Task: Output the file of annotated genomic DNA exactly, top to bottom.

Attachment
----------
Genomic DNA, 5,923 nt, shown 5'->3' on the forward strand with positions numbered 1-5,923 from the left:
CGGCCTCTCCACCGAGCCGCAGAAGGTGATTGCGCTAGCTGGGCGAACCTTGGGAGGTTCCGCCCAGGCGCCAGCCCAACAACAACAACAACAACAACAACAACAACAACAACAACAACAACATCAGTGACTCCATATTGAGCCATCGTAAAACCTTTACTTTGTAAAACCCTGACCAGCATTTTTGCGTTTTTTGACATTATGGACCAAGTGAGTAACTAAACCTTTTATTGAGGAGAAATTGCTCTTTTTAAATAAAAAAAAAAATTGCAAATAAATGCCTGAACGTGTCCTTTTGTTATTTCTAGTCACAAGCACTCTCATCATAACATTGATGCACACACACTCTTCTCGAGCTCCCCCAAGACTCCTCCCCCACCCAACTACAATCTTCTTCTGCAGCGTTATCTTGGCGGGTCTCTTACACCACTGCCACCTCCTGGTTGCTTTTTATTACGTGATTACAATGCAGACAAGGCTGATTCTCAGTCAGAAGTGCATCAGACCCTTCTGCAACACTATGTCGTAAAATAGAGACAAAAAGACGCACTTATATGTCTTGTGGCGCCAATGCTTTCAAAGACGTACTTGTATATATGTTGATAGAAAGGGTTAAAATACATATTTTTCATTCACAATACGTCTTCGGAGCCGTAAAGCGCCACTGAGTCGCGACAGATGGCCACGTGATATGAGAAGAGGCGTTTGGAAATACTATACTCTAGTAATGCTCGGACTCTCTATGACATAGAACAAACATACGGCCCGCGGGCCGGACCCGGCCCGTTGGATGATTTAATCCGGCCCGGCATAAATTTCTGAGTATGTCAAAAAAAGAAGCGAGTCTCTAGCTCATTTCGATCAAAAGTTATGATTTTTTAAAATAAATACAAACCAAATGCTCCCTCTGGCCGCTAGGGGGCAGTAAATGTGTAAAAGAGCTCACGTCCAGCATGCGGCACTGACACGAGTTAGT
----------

Genomic DNA, 5,923 nt, shown 5'->3' on the forward strand with positions numbered 1-5,923 from the left:
CGGCCTCTCCACCGAGCCGCAGAAGGTGATTGCGCTAGCTGGGCGAACCTTGGGAGGTTCCGCCCAGGCGCCAGCCCAACAACAACAACAACAACAACAACAACAACAACAACAACAACAACATCAGTGACTCCATATTGAGCCATCGTAAAACCTTTACTTTGTAAAACCCTGACCAGCATTTTTGCGTTTTTTGACATTATGGACCAAGTGAGTAACTAAACCTTTTATTGAGGAGAAATTGCTCTTTTTAAATAAAAAAAAAAATTGCAAATAAATGCCTGAACGTGTCCTTTTGTTATTTCTAGTCACAAGCACTCTCATCATAACATTGATGCACACACACTCTTCTCGAGCTCCCCCAAGACTCCTCCCCCACCCAACTACAATCTTCTTCTGCAGCGTTATCTTGGCGGGTCTCTTACACCACTGCCACCTCCTGGTTGCTTTTTATTACGTGATTACAATGCAGACAAGGCTGATTCTCAGTCAGAAGTGCATCAGACCCTTCTGCAACACTATGTCGTAAAATAGAGACAAAAAGACGCACTTATATGTCTTGTGGCGCCAATGCTTTCAAAGACGTACTTGTATATATGTTGATAGAAAGGGTTAAAATACATATTTTTCATTCACAATACGTCTTCGGAGCCGTAAAGCGCCACTGAGTCGCGACAGATGGCCACGTGATATGAGAAGAGGCGTTTGGAAATACTATACTCTAGTAATGCTCGGACTCTCTATGACATAGAACAAACATACGGCCCGCGGGCCGGACCCGGCCCGTTGGATGATTTAATCCGGCCCGGCATAAATTTCTGAGTATGTCAAAAAAAGAAGCGAGTCTCTAGCTCATTTCGATCAAAAGTTATGATTTTTTAAAATAAATACAAACCAAATGCTCCCTCTGGCCGCTAGGGGGCAGTAAATGTGTAAAAGAGCTCACGTCCAGCATGCGGCACTGACACGAGTTAGT